Typically for a traditional English whodunit, the book has a gallery of stereotypical characters commonplace to the genre. Roger Ackroyd is a standard victim: someone the reader scarcely gets to know before the murder, a man to whom the reader has formed little attachment. What little Christie tells about him is largely unfavorable: He is wealthy but stingy, and though he respects the law, he lacks compassion, even when it comes to the woman he plans to marry. Then there are the servants—Bourne, Parker, Russell—who have pasts they are trying to hide. In addition, there are family members who dislike the victim and would benefit from his death. For example, Ralph Paton, Ackroyd’s twenty-five-year-old stepson, is a dissolute gambler who is alienated from his father but dependent upon him for support. Mrs. Cecil Ackroyd and Flora also are dependent upon the largesse of a man they dislike and thus crave release from what they regard as a lamentable situation. Still another standard character-type present here is a mysterious stranger, Charles Kent, who is revealed to be connected to at least one person in the household.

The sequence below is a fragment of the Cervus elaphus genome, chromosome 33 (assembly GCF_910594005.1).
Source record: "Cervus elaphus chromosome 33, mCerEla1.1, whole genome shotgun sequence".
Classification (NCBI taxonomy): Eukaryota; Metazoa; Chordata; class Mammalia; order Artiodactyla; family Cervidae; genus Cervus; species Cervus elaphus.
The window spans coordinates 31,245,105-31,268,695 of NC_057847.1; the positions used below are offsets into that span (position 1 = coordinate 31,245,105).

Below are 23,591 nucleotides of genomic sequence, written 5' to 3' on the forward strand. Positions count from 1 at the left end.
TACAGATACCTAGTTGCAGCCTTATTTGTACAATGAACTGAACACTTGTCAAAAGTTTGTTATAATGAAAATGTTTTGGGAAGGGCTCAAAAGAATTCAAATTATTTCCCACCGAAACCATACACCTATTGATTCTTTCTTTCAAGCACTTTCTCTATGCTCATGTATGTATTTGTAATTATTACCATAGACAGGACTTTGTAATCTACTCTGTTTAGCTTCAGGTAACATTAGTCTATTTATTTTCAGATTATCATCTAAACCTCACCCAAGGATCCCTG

The major characters in the novel are Poirot and Sheppard, and even they are stereotypical. The former is in the tradition of Sherlock Holmes: a self-centered, eccentric, but brilliant detective who utilizes his powers of ratiocination in order to solve crimes. A small but dignified man of advanced age, he speaks with a cultivated...
(The entire section is 552 words.)